The exercises described below are done in stages. After doing the exercises in one stage, you can progress to the next stage if your dog is relaxed and shows no signs of aggression. [...] Signs of aggression to watch for while you’re doing exercises include standing stiffly over the bowl, gulping the food, tensing or freezing, growling, staring, snapping, snarling, biting or chasing people away. If you see any of these signs, stop immediately and contact a Certified Applied Animal Behaviorist [or other type of] Professional Dog Trainer. Please see our article, Finding Professional Behavior Help, to locate one of these experts in your area.

If you’re unsure about your dog’s reaction to the exercises, tether him to something sturdy. That way, if your dog moves toward you, he will be restrained by the leash.

Before you start any of the exercises below, cut a number of special treats into bite-sized pieces for your dog. You’ll need to use something your dog absolutely loves and doesn’t get to eat at other times, like small bits of chicken, beef, hot dogs or cheese. The idea is to convince your dog that it’s wonderful when you approach him while he’s eating because you might bring him something much better than what he’s got in his bowl.

Stage One

  • Stand a few feet away from your dog while he eats dry kibble from a bowl on the floor. Do not move toward your dog.
  • Say something like, “What have you got there?” in a conversational tone and, at the same time, toss a special treat toward the bowl. Continue to do this every few seconds until your dog finishes eating his kibble.
  • Repeat this exercise each time you feed your dog until he eats in a relaxed way for 10 meals in a row. Then you can move on to Stage Two.

During your exercises, if your dog leaves the bowl and moves toward you to ask for more treats, just ignore him. Wait until he goes back to his bowl and starts eating again before tossing more tasty treats.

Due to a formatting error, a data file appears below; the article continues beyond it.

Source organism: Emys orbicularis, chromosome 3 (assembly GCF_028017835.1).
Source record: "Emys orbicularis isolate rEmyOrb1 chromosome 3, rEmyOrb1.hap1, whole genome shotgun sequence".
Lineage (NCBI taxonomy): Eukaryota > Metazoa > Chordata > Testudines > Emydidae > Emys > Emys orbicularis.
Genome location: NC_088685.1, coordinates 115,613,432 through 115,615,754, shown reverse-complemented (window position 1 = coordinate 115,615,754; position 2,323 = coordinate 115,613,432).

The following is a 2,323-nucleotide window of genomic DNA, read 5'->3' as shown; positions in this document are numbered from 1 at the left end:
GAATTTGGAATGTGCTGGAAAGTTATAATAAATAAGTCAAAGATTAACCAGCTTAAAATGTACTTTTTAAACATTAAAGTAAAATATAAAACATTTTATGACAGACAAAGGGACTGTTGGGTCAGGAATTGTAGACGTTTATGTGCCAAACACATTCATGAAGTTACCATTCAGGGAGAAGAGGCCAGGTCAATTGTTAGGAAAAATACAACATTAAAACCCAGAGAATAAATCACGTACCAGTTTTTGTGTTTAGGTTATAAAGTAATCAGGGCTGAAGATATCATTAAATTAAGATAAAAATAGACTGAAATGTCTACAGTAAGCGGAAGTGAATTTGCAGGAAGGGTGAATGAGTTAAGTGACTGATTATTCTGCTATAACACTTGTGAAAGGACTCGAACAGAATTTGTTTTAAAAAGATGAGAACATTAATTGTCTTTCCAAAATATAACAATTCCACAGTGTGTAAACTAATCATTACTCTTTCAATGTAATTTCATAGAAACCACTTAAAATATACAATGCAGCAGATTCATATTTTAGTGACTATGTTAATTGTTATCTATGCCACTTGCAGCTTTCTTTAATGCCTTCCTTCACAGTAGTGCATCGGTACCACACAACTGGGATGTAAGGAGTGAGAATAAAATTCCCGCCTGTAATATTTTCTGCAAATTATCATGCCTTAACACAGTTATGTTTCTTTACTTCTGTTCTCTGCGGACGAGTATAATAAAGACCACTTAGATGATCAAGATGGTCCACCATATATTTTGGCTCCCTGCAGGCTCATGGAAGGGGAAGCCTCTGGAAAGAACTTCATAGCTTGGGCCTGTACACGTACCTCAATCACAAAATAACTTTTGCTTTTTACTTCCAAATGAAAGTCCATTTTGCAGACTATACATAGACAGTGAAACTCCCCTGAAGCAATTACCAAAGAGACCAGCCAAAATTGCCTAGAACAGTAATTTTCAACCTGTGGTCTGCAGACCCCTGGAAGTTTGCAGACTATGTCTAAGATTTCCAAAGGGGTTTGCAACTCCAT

Stage Two

  • While your dog eats dry kibble from a bowl on the floor, say “What have you got there?” in a conversational tone. At the same time, take one step toward him and toss a special treat toward the bowl. Then immediately step back. Repeat this sequence every few seconds until your dog has finished eating.
  • Each day, take one step closer to your dog before tossing him the special treat. Continue at this stage until you come within two feet of the bowl. When your dog eats in a relaxed way for 10 meals in a row as you repeatedly approach and stand two feet away and give him a treat, you’re ready to move to the next stage.

Stage Three

  • While your dog eats dry kibble from a bowl on the floor, approach him saying “What have you got there?” in a conversational tone. Stand next to your dog’s bowl and drop a special treat into it. Then immediately turn around and walk away.
  • Repeat this sequence every few seconds until your dog has finished eating. When he eats in a relaxed way for 10 meals in a row, you’re ready for the next stage.

Stage Four

  • While your dog eats dry kibble from a bowl on the floor, approach him saying “What have you got there?” in a conversational tone. Stand next to your dog, holding a special treat in your hand. Bend down slightly, holding the treat out just an inch or two in your dog’s direction. Encourage him to stop eating the food in the bowl to take the treat. After he eats the treat from your hand, immediately turn around and walk away. Repeat this sequence every few seconds until your dog has finished eating.